Study scrutinizes global tourism’s push and pull
Tourists have become international jetsetters, bringing the promise of prosperity, threats to the nature they come to experience and lots of questions about how to strike a balance. The key: What drives tourism?
May 21, 2019 - Author: Sue Nichols
Globalization isn’t just a phenomenon of trade. Tourists increasingly have become international jetsetters, bringing the promise of prosperity, threats to the nature they come to experience and lots of questions about how to strike a balance.
Michigan State University (MSU) researchers are the first to analyze global tourism of 124 countries as a network using social network analysis – scrutinizing both the countries sending tourists to destinations as well as those destinations -- to investigate what drives environmental and socioeconomic tourism. The paper is in this month’s Journal of Travel Research.
The stakes are increasingly high. The proportion of the world economy occupied by tourism is rapidly increasing, accounting for approximately 10% of global GDP and employment in 2017. At the same time, many of the world’s natural tourist attractions are home to vast biodiversity, and provide and protect natural resources like water and clean air.
“The world is increasingly focused on protecting natural areas, which often also are attracting tourists,” said Jianguo “Jack” Liu, MSU Rachel Carson Chair in Sustainability and a co-author. “It’s important to understand how these natural areas are intercoupled with the rest of the world through international tourism.
Key findings of the social network analysis:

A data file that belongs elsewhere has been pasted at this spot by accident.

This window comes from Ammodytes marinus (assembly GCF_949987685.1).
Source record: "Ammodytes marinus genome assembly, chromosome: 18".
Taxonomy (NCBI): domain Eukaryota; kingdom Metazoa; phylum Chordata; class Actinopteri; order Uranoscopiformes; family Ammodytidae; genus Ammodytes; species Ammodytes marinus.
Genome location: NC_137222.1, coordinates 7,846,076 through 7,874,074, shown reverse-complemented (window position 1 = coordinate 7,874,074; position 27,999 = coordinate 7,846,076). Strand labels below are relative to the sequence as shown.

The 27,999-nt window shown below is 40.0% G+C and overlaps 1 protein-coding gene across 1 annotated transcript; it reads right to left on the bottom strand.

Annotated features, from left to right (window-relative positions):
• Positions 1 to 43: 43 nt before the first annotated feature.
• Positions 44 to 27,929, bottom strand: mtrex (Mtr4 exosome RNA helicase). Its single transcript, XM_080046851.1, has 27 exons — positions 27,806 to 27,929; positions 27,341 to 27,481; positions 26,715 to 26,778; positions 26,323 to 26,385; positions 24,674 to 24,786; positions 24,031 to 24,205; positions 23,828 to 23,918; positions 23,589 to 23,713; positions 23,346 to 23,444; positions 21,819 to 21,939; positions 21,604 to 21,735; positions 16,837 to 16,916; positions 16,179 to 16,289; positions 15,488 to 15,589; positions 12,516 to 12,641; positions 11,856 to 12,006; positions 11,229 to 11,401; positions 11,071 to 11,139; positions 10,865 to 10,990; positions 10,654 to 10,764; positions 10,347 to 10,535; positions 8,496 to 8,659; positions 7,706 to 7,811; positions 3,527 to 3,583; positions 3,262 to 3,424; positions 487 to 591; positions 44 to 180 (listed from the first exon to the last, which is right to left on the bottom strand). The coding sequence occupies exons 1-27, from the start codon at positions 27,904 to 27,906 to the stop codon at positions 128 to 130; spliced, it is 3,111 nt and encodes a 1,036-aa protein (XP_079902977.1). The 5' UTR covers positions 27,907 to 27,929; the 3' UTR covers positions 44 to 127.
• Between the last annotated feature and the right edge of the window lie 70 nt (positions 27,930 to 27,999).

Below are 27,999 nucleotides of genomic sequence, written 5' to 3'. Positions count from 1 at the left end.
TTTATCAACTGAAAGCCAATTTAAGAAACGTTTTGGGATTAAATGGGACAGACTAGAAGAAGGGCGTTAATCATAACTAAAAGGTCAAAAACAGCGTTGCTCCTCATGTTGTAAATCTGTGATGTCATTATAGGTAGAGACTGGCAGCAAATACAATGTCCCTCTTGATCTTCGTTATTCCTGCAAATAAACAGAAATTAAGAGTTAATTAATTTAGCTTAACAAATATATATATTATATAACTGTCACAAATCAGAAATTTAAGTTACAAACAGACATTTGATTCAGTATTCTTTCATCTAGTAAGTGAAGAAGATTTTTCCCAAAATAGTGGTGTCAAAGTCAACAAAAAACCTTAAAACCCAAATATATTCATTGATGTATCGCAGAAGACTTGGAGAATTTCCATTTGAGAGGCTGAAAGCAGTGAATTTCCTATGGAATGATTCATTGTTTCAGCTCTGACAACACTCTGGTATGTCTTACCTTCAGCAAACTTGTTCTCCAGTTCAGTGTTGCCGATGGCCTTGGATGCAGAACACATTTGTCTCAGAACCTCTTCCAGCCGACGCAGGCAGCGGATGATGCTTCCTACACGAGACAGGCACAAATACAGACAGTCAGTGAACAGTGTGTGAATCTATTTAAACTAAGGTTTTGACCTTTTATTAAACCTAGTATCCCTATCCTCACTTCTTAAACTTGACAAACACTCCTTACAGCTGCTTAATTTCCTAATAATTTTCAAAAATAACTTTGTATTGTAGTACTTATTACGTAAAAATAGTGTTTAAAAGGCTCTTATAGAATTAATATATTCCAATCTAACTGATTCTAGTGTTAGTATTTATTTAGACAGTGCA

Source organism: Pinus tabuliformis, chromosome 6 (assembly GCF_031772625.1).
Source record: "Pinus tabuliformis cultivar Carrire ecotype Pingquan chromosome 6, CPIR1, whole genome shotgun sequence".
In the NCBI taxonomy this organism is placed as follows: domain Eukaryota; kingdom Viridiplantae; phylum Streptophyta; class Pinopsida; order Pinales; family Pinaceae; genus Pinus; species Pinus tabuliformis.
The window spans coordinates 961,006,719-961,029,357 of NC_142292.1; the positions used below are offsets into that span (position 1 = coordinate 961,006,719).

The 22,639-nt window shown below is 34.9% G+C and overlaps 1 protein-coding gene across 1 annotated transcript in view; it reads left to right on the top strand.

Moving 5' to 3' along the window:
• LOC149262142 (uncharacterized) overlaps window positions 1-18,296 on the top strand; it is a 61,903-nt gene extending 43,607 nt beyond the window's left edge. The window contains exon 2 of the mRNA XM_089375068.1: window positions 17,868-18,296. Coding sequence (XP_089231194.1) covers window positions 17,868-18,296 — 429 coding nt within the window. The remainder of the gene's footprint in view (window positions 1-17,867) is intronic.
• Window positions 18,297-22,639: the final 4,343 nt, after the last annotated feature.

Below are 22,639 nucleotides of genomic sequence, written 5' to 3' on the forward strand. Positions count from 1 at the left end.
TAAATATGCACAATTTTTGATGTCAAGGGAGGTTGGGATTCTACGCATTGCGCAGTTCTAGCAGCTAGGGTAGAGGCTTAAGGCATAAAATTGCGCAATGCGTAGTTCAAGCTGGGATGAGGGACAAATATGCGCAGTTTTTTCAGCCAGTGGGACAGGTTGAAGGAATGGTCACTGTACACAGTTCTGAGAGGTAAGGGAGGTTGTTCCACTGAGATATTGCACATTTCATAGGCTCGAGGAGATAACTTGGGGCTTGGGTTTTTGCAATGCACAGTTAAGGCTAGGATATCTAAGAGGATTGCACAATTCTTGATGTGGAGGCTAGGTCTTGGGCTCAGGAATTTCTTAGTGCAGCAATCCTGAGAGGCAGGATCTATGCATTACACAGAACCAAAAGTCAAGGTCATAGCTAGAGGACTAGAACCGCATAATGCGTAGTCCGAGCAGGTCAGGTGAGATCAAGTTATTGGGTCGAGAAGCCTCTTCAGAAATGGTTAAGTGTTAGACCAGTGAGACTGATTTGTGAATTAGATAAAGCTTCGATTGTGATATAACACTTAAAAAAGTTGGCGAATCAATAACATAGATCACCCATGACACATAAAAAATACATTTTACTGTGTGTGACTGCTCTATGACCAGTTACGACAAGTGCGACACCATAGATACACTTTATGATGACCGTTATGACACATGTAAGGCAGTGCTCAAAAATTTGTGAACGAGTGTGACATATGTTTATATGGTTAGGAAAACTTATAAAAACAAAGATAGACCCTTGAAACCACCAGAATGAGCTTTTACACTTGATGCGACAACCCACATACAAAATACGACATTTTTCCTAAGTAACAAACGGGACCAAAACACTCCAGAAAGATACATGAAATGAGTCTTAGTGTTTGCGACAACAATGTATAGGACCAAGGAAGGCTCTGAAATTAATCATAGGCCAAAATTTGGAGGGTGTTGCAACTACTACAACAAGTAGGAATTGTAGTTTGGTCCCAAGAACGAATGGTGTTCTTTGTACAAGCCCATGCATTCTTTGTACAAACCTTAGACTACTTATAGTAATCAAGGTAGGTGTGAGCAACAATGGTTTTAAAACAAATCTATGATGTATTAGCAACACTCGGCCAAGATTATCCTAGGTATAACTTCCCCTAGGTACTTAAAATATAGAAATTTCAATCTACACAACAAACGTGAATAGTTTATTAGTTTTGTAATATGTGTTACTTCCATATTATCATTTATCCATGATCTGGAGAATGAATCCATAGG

- Not requiring visas and offering shared languages attracts international tourists.
- Designated protected areas or World Heritage Sites didn't make them designated draws to tourists.
- Closeness matters. International tourists are more likely to travel to destinations relatively close to their home – information that bodes well for protecting far-flung natural sites.
“There are many factors that come in to play in tourism,” said Min Gon Chung, a PhD candidate in MSU-Center for Systems Integration and Sustainability. “It’s important to discover that the goal of a beautiful or interesting area isn’t always to draw a maximum number of visitors from all over the world. Also it’s important to know what doesn’t draw visitors. That’s why a social network approach is so important – it gives us a holistic understanding.”
Besides Chung and Liu, “International Tourism Dynamics in a Globalized World: A Social Network Analysis Approach” was written by PhD candidate Anna Herzberger and Kenneth Frank, MSU Foundation Professor of Sociometrics and Fisheries and Wildlife. All are members of CSIS.